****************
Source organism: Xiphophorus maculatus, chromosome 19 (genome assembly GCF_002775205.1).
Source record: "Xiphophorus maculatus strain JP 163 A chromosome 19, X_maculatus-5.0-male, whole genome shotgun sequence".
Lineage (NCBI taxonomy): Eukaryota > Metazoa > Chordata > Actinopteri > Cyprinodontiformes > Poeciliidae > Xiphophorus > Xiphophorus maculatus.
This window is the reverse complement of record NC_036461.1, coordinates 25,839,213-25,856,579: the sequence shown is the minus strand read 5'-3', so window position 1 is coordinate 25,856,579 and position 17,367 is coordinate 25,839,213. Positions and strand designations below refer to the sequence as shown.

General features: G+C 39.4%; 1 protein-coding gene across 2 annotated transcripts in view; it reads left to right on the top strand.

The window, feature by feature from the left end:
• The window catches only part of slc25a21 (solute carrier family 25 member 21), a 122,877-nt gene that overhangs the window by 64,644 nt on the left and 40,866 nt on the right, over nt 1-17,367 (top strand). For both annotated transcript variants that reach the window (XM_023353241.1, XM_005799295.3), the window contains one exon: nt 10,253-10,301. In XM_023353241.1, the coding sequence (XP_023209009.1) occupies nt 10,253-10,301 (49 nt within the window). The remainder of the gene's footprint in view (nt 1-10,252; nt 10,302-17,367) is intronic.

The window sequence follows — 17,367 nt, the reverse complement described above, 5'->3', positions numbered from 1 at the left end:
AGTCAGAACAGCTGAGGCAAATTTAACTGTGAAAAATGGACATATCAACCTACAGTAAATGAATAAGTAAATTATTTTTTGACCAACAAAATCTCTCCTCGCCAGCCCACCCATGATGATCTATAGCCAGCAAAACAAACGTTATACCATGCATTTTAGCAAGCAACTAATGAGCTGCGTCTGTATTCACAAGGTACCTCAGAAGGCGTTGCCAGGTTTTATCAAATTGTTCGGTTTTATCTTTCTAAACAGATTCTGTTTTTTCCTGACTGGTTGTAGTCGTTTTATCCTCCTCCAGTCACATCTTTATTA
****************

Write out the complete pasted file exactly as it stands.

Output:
Source organism: Xiphophorus maculatus, chromosome 19 (genome assembly GCF_002775205.1).
Source record: "Xiphophorus maculatus strain JP 163 A chromosome 19, X_maculatus-5.0-male, whole genome shotgun sequence".
Lineage (NCBI taxonomy): Eukaryota > Metazoa > Chordata > Actinopteri > Cyprinodontiformes > Poeciliidae > Xiphophorus > Xiphophorus maculatus.
This window is the reverse complement of record NC_036461.1, coordinates 25,839,213-25,856,579: the sequence shown is the minus strand read 5'-3', so window position 1 is coordinate 25,856,579 and position 17,367 is coordinate 25,839,213. Positions and strand designations below refer to the sequence as shown.

General features: G+C 39.4%; 1 protein-coding gene across 2 annotated transcripts in view; it reads left to right on the top strand.

The window, feature by feature from the left end:
• The window catches only part of slc25a21 (solute carrier family 25 member 21), a 122,877-nt gene that overhangs the window by 64,644 nt on the left and 40,866 nt on the right, over nt 1-17,367 (top strand). For both annotated transcript variants that reach the window (XM_023353241.1, XM_005799295.3), the window contains one exon: nt 10,253-10,301. In XM_023353241.1, the coding sequence (XP_023209009.1) occupies nt 10,253-10,301 (49 nt within the window). The remainder of the gene's footprint in view (nt 1-10,252; nt 10,302-17,367) is intronic.

The window sequence follows — 17,367 nt, the reverse complement described above, 5'->3', positions numbered from 1 at the left end:
AGTCAGAACAGCTGAGGCAAATTTAACTGTGAAAAATGGACATATCAACCTACAGTAAATGAATAAGTAAATTATTTTTTGACCAACAAAATCTCTCCTCGCCAGCCCACCCATGATGATCTATAGCCAGCAAAACAAACGTTATACCATGCATTTTAGCAAGCAACTAATGAGCTGCGTCTGTATTCACAAGGTACCTCAGAAGGCGTTGCCAGGTTTTATCAAATTGTTCGGTTTTATCTTTCTAAACAGATTCTGTTTTTTCCTGACTGGTTGTAGTCGTTTTATCCTCCTCCAGTCACATCTTTATTA